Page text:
Thursday, January 12, 2006

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Indulge me. (Or, if you're Caroline and have heard this already, ignore me.)

What did moths do for ineffective masochism before lightbulbs? Before lightbulbs there was fire, which would certainly light them up but only just before it killed them, and there was the moon. Which much have served much the same purpose as the lightbulbs--in that the light was just impossible to get to--but in a much more distant and hopeless way.
It was the invention of the lightbulb that allowed the moth to batter itself against a light source that it could only get so close to, a light source whose heat it could feel but whose glow it could never actually touch. The lightbulb must have given the moths the chance to hope against hope that this time they would really get through even though there wasn't actually ever a chance that their tiny, ineffectual wings would beat a hole through that glass. There are some places, after all, that even willpower can't reach.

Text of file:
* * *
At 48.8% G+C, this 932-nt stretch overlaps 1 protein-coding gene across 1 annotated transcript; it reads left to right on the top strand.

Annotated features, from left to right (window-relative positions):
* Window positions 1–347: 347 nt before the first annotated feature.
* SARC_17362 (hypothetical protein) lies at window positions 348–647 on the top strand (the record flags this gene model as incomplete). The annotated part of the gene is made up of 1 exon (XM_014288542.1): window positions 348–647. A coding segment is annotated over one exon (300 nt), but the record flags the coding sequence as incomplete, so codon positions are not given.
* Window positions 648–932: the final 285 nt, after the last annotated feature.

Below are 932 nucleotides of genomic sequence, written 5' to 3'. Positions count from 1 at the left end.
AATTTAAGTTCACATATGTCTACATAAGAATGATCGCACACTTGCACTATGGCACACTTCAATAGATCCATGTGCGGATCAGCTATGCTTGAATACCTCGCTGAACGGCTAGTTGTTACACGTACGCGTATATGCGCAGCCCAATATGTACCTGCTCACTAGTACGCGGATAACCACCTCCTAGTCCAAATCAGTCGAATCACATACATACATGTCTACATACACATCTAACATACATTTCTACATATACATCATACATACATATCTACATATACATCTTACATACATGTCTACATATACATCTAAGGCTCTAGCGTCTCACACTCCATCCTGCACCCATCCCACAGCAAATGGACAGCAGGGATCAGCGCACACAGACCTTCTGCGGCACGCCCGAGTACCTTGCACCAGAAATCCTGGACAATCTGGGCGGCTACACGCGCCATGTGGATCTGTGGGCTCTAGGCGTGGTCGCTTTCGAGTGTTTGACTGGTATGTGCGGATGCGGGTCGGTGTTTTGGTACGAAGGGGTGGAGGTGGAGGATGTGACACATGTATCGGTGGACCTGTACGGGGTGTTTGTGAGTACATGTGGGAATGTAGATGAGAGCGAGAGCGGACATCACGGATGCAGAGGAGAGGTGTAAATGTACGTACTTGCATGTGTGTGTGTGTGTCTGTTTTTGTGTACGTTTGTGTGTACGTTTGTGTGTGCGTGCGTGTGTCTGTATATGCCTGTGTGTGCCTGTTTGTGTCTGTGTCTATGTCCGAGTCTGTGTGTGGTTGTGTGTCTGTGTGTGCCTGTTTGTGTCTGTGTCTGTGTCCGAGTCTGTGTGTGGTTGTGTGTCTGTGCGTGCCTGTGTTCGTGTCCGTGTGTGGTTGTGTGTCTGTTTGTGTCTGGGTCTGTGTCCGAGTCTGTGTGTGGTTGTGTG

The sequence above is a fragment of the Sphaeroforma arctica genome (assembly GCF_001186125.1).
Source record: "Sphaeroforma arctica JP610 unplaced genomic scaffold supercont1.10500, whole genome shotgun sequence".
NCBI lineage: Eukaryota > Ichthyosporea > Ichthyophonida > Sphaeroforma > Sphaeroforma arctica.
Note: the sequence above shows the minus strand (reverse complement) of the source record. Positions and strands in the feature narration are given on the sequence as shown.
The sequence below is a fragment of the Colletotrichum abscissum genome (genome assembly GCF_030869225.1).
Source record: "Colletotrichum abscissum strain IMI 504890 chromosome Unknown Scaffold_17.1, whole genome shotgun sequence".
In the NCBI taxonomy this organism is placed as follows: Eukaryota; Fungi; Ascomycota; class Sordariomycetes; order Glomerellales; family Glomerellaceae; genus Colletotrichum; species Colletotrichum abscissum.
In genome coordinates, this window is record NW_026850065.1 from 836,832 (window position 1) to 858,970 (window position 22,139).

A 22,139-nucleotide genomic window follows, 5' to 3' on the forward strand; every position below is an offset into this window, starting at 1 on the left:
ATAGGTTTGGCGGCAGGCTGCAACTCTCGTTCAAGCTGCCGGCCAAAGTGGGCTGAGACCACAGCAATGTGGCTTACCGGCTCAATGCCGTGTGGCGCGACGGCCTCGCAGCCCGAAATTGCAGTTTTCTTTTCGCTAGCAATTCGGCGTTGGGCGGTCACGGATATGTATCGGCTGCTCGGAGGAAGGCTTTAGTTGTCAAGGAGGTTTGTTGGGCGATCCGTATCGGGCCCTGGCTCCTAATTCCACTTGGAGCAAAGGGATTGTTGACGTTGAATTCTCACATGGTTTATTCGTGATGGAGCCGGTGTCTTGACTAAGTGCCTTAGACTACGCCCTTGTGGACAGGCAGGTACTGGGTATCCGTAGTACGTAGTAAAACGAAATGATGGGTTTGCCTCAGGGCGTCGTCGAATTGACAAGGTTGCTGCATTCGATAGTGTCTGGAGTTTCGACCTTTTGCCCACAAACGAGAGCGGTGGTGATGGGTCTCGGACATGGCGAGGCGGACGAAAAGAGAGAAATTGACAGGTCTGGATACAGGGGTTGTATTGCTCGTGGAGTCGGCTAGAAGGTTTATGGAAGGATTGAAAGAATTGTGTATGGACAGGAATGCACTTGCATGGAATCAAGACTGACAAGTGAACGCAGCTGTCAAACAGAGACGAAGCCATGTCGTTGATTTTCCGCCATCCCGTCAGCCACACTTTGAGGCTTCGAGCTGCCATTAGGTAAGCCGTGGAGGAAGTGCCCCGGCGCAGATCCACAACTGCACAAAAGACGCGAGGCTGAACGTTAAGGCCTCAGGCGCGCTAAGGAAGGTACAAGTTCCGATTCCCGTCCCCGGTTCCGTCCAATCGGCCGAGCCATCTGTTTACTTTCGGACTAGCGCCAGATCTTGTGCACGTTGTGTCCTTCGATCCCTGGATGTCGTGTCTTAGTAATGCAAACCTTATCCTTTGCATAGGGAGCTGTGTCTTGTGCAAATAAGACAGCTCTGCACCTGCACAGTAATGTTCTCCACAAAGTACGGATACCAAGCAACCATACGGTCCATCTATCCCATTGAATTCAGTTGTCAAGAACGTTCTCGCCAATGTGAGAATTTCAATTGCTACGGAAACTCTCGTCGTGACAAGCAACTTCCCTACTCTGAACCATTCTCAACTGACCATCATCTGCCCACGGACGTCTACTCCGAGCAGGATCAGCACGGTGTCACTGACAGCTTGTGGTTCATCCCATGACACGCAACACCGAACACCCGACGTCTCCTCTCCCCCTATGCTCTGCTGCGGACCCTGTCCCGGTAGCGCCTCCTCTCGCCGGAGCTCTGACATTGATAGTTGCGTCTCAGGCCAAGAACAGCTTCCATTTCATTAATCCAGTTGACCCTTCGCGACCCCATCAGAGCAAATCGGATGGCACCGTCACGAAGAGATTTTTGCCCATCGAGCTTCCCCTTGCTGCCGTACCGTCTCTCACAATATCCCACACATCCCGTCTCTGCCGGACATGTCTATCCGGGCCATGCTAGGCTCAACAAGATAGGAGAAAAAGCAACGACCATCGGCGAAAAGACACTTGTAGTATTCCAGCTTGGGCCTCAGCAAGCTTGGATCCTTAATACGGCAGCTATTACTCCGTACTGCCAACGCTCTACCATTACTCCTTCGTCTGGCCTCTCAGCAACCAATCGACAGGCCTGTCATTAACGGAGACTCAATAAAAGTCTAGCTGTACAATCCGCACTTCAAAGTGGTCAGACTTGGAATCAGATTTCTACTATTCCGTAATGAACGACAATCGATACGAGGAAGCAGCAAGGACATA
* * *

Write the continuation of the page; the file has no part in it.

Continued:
And so by inventing the lightbulb what we really did, rather than lighting our own darkness, was to provide a little creature with a means of slow self-destruction. What we did was manufacture an excuse for not moving on, for not seeking out a light that provided an end. What we did was open the path to a cycle of stagnation.

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